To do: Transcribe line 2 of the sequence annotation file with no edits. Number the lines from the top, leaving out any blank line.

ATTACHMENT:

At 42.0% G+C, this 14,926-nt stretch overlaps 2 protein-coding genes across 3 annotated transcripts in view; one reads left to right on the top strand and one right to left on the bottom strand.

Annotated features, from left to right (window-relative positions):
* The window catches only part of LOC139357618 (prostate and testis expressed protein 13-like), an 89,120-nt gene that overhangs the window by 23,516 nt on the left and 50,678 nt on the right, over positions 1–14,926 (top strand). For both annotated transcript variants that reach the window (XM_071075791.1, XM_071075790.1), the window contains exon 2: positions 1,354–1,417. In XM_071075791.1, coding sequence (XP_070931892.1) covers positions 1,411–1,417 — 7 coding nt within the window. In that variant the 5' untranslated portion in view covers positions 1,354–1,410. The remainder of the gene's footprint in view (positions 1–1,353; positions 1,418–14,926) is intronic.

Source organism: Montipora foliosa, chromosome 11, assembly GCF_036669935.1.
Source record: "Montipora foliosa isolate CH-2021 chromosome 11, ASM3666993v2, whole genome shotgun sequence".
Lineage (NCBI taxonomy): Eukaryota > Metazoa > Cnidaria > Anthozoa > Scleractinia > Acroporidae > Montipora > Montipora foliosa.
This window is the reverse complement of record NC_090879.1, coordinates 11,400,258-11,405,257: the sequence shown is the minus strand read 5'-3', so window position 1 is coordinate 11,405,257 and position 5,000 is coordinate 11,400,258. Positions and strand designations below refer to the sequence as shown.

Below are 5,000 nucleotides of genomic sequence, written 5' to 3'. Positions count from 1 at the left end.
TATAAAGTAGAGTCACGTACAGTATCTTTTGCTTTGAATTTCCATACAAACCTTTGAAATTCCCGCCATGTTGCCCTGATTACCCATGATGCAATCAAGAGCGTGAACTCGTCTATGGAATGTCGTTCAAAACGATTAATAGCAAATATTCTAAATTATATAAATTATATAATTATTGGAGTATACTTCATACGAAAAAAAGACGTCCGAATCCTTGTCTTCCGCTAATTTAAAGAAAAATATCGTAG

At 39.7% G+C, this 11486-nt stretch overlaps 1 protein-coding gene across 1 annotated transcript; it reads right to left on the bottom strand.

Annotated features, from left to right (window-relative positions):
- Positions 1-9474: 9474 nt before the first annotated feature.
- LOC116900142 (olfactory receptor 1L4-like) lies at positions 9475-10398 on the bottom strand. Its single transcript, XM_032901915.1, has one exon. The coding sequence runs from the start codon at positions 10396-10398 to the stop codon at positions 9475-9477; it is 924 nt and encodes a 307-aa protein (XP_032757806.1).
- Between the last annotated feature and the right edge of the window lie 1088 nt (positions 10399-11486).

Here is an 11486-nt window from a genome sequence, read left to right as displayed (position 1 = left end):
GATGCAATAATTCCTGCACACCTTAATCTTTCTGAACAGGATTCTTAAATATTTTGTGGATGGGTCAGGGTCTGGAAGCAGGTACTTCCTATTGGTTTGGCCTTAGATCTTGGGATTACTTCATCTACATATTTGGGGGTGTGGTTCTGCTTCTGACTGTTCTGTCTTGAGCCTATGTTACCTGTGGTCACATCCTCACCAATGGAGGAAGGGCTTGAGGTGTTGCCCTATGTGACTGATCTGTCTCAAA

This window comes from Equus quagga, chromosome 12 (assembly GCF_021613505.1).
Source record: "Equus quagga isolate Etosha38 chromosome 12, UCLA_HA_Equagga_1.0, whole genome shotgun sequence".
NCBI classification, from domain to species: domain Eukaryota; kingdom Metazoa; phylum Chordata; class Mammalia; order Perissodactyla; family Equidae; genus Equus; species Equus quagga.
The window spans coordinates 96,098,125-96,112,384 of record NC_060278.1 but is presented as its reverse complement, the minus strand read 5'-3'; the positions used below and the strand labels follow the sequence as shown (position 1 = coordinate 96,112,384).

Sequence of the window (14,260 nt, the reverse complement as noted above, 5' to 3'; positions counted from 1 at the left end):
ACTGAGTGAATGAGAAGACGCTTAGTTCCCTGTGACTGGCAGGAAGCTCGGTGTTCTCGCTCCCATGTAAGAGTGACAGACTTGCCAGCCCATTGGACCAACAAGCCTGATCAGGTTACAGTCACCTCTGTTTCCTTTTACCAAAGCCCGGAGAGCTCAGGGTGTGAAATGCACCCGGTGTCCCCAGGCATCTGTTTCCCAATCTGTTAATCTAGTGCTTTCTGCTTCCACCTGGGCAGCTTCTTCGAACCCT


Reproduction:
Annotated features, from left to right (window-relative positions):